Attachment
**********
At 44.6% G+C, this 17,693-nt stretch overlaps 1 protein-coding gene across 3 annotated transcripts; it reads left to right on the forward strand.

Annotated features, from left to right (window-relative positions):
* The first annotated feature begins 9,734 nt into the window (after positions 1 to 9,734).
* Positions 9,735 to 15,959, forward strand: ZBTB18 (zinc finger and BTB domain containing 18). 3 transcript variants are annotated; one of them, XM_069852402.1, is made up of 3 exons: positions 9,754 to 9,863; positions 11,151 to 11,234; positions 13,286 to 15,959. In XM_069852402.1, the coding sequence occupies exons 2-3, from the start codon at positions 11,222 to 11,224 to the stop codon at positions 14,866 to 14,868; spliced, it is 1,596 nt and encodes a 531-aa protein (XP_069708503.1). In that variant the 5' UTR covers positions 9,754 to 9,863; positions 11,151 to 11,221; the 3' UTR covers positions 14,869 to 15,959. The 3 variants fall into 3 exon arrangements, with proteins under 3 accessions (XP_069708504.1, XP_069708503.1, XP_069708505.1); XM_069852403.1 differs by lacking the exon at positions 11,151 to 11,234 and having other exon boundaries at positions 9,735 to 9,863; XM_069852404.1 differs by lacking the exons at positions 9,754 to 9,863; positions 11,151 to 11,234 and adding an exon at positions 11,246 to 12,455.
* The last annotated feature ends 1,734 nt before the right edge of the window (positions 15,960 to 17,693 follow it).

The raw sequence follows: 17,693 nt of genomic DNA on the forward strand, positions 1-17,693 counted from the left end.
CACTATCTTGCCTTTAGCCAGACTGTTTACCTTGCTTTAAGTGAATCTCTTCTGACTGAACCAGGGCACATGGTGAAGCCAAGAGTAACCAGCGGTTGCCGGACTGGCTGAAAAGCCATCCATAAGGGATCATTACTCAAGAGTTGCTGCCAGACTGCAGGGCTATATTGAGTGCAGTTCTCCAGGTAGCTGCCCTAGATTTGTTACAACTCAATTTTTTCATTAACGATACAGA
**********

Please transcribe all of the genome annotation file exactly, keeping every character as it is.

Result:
At 44.6% G+C, this 17,693-nt stretch overlaps 1 protein-coding gene across 3 annotated transcripts; it reads left to right on the forward strand.

Annotated features, from left to right (window-relative positions):
* The first annotated feature begins 9,734 nt into the window (after positions 1 to 9,734).
* Positions 9,735 to 15,959, forward strand: ZBTB18 (zinc finger and BTB domain containing 18). 3 transcript variants are annotated; one of them, XM_069852402.1, is made up of 3 exons: positions 9,754 to 9,863; positions 11,151 to 11,234; positions 13,286 to 15,959. In XM_069852402.1, the coding sequence occupies exons 2-3, from the start codon at positions 11,222 to 11,224 to the stop codon at positions 14,866 to 14,868; spliced, it is 1,596 nt and encodes a 531-aa protein (XP_069708503.1). In that variant the 5' UTR covers positions 9,754 to 9,863; positions 11,151 to 11,221; the 3' UTR covers positions 14,869 to 15,959. The 3 variants fall into 3 exon arrangements, with proteins under 3 accessions (XP_069708504.1, XP_069708503.1, XP_069708505.1); XM_069852403.1 differs by lacking the exon at positions 11,151 to 11,234 and having other exon boundaries at positions 9,735 to 9,863; XM_069852404.1 differs by lacking the exons at positions 9,754 to 9,863; positions 11,151 to 11,234 and adding an exon at positions 11,246 to 12,455.
* The last annotated feature ends 1,734 nt before the right edge of the window (positions 15,960 to 17,693 follow it).

The raw sequence follows: 17,693 nt of genomic DNA on the forward strand, positions 1-17,693 counted from the left end.
CACTATCTTGCCTTTAGCCAGACTGTTTACCTTGCTTTAAGTGAATCTCTTCTGACTGAACCAGGGCACATGGTGAAGCCAAGAGTAACCAGCGGTTGCCGGACTGGCTGAAAAGCCATCCATAAGGGATCATTACTCAAGAGTTGCTGCCAGACTGCAGGGCTATATTGAGTGCAGTTCTCCAGGTAGCTGCCCTAGATTTGTTACAACTCAATTTTTTCATTAACGATACAGA